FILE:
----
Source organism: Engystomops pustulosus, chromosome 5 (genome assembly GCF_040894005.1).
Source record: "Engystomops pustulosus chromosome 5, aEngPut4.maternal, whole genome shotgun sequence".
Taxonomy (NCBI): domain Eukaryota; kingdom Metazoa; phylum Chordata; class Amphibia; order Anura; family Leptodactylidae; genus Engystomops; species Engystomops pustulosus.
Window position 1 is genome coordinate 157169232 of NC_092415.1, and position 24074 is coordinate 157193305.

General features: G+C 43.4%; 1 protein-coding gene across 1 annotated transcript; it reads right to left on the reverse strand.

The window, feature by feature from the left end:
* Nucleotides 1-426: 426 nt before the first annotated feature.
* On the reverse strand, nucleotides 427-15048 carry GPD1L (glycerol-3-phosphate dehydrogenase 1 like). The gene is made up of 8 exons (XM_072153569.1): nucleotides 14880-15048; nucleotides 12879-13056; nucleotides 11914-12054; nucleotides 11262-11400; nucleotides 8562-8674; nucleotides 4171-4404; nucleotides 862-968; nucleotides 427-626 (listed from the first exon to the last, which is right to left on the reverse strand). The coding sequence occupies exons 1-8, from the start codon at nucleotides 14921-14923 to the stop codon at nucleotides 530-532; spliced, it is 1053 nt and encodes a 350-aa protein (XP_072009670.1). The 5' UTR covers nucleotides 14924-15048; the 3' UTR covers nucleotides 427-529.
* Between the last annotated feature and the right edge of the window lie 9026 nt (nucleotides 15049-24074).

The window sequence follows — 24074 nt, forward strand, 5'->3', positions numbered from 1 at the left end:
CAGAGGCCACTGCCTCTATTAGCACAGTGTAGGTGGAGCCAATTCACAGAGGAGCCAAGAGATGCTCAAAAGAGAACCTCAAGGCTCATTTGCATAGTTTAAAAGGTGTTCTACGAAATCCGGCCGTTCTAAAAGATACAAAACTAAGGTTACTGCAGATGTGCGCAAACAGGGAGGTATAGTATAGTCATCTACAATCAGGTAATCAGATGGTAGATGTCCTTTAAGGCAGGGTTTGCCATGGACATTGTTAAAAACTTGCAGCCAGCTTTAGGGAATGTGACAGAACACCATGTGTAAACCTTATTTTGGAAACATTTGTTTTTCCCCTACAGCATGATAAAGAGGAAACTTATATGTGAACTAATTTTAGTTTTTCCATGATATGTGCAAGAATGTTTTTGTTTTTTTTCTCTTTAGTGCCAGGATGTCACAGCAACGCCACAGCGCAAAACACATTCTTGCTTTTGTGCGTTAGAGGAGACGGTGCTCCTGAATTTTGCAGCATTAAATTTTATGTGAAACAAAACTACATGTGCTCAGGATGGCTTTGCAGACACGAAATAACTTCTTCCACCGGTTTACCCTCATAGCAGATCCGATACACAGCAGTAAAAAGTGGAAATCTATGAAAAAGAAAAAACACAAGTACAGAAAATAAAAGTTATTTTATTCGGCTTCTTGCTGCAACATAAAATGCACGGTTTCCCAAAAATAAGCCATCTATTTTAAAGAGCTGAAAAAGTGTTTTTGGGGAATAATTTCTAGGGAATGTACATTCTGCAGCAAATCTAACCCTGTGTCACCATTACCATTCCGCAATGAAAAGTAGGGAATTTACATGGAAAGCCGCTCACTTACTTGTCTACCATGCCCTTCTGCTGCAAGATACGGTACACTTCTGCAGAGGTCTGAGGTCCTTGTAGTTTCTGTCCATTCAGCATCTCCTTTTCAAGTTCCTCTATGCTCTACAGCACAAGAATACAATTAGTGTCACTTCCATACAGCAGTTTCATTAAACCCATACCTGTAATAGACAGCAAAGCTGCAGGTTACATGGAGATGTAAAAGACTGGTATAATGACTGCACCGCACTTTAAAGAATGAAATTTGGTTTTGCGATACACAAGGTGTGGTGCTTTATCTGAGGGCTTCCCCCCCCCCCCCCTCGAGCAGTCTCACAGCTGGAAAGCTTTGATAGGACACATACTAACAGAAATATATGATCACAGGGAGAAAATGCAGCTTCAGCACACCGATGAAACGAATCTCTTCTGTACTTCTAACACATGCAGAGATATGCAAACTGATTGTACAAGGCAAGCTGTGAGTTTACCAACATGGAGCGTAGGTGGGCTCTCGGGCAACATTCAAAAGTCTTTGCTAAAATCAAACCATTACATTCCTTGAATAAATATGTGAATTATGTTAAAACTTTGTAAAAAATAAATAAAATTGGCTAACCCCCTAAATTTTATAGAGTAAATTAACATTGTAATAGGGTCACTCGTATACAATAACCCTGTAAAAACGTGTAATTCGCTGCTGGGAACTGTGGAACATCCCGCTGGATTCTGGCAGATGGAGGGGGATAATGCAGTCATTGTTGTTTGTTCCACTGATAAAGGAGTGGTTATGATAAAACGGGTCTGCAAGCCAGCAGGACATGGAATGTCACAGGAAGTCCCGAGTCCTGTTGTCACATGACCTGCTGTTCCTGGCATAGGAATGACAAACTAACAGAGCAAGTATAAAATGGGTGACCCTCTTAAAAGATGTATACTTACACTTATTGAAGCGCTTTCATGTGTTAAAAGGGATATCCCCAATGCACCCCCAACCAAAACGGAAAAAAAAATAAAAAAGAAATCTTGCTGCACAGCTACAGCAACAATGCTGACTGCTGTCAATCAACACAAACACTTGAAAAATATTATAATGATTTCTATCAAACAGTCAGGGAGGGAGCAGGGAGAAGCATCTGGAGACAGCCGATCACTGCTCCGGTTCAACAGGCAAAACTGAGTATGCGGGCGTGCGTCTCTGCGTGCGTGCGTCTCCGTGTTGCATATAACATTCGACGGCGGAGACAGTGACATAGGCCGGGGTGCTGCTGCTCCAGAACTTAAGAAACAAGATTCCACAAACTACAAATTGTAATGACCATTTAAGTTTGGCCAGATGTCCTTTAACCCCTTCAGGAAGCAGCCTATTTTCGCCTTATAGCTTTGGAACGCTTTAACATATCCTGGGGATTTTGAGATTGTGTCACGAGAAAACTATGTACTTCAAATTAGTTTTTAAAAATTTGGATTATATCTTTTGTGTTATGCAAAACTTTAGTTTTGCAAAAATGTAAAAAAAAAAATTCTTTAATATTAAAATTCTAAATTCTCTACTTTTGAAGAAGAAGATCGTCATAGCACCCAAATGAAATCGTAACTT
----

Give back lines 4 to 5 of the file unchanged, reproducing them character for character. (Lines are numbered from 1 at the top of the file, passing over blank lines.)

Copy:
Window position 1 is genome coordinate 157169232 of NC_092415.1, and position 24074 is coordinate 157193305.

General features: G+C 43.4%; 1 protein-coding gene across 1 annotated transcript; it reads right to left on the reverse strand.